House VA Committee Looks into Trolls Targeting Veterans Groups

Cheryl Casey/

Someone’s spreading misinformation to veterans and their families and Congress wants to know who.

House Veterans’ Affairs Committee Chairman Mark Takano, D-Calif., launched an investigation this month into who’s impersonating veterans service organizations to target service members, veterans, their families and the American public.

“Our veterans served in uniform to guard against threats to our democracy just like those posed by these internet bots and trolls intent on sowing division and spreading misinformation,” Takano said in a statement. “Congress has a responsibility to stamp out these anonymous individuals and protect our country from threats foreign and domestic.”

The committee is looking into reports of campaigns that impersonate veterans and VSOs to share misleading content or fabricated “news” about military issues and ultimately cause confusion or inspire fear amongst veterans and their families. A committee staffer told Nextgov that they’re currently in the fact-finding stage of the investigation and plan to soon hold stakeholder meetings on the issue.

Today’s technological landscape has made it easy for instigators to use tools such as email and social media to influence voting behaviors or trick Americans into sharing their most sensitive personal data.

Kristofer Goldsmith, a veteran who served on the frontlines in Iraq before smartphones and social media were ubiquitous, has been tracking and combatting trolls and foreign adversaries targeting Vietnam Veterans of America, a congressionally-chartered VSO, since August 2017. He said the work is more important now than it has ever been.

“I’m really glad that Chairman Takano recognizes that too, because I feel like we’ve been screaming from the rooftops and until now no one has really heard us,” Goldsmith said.

Goldsmith explained that studies show many aspects specific to veterans make them vulnerable and lucrative targets for nefarious internet trolls housed on American soil and abroad. For example, veterans form strong comraderies by joining many military-related social groups online. At the same time, VVA chapters operate in countries across the world, including Mexico, Vietnam, the Philippines, and beyond. Goldsmith said all VVA chapters are allowed to use one unique VVA logo, so hundreds of social media accounts for various VVA chapters can legitimately use the same logo—and trolls impersonating VVA can trick service members by illegitimately using that logo, as well.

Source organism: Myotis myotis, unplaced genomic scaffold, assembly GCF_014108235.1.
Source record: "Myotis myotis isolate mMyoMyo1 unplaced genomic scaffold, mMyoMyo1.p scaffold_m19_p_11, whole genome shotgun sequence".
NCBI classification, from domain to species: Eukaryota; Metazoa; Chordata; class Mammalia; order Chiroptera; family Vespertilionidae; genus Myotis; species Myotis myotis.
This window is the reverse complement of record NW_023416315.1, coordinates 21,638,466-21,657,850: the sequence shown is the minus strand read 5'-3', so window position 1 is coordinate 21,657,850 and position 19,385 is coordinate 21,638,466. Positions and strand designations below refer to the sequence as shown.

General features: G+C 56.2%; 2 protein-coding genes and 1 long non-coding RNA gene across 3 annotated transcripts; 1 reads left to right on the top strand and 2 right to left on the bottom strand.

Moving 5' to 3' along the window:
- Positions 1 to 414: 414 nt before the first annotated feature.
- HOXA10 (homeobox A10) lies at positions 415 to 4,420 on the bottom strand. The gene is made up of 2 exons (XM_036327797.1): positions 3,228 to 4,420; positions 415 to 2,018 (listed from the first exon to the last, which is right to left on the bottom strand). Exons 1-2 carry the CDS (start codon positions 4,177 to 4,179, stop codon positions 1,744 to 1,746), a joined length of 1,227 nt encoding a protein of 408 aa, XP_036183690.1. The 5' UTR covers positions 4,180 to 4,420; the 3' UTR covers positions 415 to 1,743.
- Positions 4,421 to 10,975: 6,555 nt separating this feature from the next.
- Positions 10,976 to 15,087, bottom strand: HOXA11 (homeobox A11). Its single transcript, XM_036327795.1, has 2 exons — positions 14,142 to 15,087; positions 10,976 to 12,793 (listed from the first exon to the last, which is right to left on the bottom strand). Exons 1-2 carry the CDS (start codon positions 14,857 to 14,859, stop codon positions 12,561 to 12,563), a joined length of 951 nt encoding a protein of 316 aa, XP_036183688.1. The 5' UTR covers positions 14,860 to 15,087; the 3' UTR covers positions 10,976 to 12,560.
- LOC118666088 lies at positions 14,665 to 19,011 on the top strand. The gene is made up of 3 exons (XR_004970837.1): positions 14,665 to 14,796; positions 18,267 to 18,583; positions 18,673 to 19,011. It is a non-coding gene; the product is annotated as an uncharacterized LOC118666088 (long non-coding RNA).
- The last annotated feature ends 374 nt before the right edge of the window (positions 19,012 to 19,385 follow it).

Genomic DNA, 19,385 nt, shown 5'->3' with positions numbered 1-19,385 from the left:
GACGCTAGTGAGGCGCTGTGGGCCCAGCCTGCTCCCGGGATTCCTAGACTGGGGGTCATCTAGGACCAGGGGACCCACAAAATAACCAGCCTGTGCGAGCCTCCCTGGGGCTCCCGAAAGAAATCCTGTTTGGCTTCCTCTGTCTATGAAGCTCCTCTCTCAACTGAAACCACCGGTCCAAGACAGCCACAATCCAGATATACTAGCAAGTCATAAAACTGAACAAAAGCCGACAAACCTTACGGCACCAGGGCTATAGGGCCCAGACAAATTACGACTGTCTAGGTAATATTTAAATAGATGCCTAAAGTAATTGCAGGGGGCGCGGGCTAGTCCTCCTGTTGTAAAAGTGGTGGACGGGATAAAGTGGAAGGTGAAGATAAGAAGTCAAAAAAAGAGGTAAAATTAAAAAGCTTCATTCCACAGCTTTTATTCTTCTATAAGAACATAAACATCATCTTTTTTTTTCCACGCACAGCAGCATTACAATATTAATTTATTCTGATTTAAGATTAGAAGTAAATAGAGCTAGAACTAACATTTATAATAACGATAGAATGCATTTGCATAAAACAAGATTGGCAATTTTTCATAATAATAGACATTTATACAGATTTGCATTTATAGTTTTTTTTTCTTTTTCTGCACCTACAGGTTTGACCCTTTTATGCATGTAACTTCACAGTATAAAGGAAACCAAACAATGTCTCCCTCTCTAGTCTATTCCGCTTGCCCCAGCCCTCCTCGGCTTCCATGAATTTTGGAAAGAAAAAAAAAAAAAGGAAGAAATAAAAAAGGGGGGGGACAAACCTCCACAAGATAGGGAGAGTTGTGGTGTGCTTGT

“I think that this is the same story with every VSO,” Goldsmith said. “These foreign actors—now I believe they’re from 34 countries outside of the U.S. at this point—have recognized that this is something that they can easily tap into.”

Goldsmith also said it’s “a good use of resources for our foreign adversaries to make targets out of veterans and service members” because the demographics generally have an outsized voting effect on those in their surroundings.

“When I was 21 years old, returning to my hometown after a year at war, people around me really cared about my opinion because I had seen things that they never will in their lives,” Goldsmith said. “So, for trolls, it makes economic sense: if they sway my opinion, they’ll sway my family’s opinion too, because their voting behaviors and social media presence are adjusted by my own.”

He said trolls are really good at creating clickable content and there are countless ways they exploit veterans online.

“But the ultimate goal is to weaken our democracy and the way that they do that is they’re basically raising the volume on the arguments that are already happening within our country,” Goldsmith said. He added that they also build divisive and triggering echo chambers online that otherwise wouldn’t exist.

“They are creating not just sources of conflict, but in my opinion, they are endangering the lives of vulnerable vets,” he said.

Though he believes the trolls’ impact is monumental, Goldsmith said he doesn’t think that this issue is on many vets’—muchless many Americans’—radars.

“Frankly, it’s frightening,” he said. “The most valuable thing Takano’s office is going to do for us is elevate this issue outside of the military and veterans’ bubble.”